What’s the best way to get rid of weeds in my garden?

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When the sun is shining and the weather is warm, there is nothing better than spending an afternoon in the garden.

And there’s nothing more annoying than walking out to find that weeds have taken over again. Suddenly a relaxing day outdoors becomes the hot, sweaty and back-achingly tiring task of pulling up weeds and trying to take back your lawn.

How can you get rid of weeds in your garden? Can you conquer weeds forever or are you cursed to spend every weekend fighting a losing battle?

Weed control versus weeding

The first thing you should know is that weed control does not mean the same as weeding. Weeding simply means the removal – or attempted removal – of weeds. Weed control means decreasing or keeping weeds to a satisfactory level. It may surprise you to learn that depending on how and when you weed, as well as the type of weed you’re dealing with, weeding may actually lead to an increase of weeds!

The key is to prevent weeds from spreading by setting seed

Almost every weed forms flowers, although they may not match your preconceived notion of what a flower looks like as most lack petals. However, they do have the reproductive parts needed to pollinate and form seeds. Weed control sprays should be applied before weeds have had the chance to set seed, and preferably, before any ‘flowers’ have formed. If you apply weed control spray after the seeds have formed, you are wasting your time.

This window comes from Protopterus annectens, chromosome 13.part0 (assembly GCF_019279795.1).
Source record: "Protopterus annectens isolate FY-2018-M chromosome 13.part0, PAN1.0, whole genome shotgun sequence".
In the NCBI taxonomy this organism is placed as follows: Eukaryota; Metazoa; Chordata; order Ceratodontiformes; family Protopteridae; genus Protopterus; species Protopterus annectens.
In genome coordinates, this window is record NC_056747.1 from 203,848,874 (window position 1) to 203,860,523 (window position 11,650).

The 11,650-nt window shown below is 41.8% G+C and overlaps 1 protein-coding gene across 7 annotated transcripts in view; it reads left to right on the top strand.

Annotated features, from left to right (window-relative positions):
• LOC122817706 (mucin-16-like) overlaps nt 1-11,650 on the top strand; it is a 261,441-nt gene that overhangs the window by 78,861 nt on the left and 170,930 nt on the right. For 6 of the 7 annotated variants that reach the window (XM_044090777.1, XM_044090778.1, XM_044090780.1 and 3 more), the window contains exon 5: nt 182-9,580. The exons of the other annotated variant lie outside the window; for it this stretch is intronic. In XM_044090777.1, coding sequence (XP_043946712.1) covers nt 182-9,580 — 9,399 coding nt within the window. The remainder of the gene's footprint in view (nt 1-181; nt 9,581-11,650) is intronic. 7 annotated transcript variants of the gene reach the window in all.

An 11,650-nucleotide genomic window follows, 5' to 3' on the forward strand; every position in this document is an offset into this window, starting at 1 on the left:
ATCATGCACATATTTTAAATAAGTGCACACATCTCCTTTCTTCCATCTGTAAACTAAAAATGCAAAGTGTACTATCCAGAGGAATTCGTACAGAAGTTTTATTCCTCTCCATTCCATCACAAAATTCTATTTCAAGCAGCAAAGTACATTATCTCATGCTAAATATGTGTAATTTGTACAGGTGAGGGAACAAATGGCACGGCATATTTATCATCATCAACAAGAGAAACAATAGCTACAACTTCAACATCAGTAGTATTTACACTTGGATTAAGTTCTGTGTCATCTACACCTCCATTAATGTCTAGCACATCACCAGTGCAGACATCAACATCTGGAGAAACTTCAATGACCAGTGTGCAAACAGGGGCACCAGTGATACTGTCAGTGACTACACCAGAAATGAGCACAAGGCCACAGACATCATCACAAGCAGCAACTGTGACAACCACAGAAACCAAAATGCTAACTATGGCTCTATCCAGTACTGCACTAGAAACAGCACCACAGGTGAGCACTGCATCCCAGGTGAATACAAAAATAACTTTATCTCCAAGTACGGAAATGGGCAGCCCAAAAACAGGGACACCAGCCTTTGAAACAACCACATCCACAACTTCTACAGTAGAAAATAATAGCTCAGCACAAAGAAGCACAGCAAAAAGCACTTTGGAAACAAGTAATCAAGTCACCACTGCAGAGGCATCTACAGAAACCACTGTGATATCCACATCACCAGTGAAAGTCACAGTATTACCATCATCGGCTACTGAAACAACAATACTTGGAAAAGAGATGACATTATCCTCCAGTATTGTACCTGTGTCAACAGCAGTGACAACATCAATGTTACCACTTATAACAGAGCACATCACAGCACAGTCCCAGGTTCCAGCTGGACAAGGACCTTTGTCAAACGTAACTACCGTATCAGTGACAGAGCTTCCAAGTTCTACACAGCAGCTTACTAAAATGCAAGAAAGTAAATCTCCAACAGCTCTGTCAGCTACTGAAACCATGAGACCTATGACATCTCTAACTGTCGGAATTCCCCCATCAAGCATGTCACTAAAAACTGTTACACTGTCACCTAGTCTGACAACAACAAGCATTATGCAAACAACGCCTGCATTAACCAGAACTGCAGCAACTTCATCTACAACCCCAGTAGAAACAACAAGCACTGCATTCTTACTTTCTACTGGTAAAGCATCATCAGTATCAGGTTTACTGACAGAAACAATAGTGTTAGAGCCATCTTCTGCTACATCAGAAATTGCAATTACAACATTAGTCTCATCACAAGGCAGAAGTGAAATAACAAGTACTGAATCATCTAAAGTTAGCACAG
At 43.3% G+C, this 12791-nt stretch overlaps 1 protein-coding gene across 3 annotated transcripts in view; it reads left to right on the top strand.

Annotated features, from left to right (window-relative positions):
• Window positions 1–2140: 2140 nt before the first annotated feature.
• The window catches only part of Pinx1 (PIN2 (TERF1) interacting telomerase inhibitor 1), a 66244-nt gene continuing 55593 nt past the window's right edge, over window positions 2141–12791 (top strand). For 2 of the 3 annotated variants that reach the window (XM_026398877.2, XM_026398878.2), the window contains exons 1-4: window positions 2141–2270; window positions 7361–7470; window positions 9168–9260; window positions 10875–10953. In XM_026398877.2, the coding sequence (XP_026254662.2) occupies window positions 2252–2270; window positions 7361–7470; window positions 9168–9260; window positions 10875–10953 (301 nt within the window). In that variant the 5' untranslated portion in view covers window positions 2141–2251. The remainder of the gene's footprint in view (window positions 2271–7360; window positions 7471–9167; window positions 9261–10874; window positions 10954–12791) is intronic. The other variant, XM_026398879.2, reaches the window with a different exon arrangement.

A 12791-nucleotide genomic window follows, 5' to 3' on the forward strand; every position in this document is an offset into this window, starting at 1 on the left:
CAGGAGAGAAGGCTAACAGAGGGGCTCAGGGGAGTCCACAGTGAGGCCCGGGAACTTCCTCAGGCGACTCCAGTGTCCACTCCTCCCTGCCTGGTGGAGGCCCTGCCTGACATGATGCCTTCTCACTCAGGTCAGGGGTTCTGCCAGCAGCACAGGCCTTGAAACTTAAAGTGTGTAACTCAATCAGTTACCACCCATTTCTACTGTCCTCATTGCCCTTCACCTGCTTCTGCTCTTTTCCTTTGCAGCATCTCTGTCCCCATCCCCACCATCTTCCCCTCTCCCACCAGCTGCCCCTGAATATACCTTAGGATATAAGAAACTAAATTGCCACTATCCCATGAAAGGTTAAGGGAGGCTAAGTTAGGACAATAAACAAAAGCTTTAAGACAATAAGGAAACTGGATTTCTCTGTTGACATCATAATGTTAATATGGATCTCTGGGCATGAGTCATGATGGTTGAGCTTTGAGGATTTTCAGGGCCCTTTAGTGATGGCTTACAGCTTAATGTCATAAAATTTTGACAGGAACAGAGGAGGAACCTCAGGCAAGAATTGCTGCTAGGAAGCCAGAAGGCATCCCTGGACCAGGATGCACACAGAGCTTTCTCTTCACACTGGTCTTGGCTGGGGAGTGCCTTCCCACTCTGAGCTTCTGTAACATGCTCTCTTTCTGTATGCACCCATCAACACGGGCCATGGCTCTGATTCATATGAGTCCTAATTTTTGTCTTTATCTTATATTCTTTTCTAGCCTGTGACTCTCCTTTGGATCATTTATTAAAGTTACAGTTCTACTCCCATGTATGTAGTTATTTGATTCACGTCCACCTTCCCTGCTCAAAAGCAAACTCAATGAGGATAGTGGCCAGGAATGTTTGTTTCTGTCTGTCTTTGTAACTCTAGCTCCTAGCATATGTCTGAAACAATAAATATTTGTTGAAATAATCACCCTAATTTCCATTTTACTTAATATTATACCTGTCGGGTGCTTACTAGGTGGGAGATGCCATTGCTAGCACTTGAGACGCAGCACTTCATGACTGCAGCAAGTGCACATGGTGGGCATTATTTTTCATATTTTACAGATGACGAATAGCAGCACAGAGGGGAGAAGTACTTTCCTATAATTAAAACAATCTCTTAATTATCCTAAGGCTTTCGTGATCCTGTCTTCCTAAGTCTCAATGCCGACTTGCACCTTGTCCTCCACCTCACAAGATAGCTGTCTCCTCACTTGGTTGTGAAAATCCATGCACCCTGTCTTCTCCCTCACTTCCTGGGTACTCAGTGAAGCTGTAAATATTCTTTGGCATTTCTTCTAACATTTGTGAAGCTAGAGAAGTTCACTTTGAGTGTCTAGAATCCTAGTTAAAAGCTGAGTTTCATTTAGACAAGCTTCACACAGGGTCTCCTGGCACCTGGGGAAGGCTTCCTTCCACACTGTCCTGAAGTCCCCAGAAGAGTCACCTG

Don’t provide weeds with the comfort and light they want!

Weed seeds need light to germinate, which is why you are much more likely to find weeds in sunny, open areas rather than in the shade. Therefore, to restrict weed seeds from germinating, you will want to eliminate bare ground through mulching or planting plenty of plants you do want in your garden. You should also restrict watering to the areas around plants – otherwise, you are providing weeds with the water they need to grow.

Handle weeds with care

There are many weeds that produce an astounding amount of seeds. For example, a single dandelion head has enough seeds to populate the average garden. When weeding, you will need to make sure that you don’t shake it or carry it across the garden as all you’ll be doing is spreading the seeds!

And as tempting as it is, don’t simply pull up the weeds and leave them in the garden. Even when dying in the sun, a lot of weeds can still set seed from their flowers, which means a lot of hard work on your part and very little joy.


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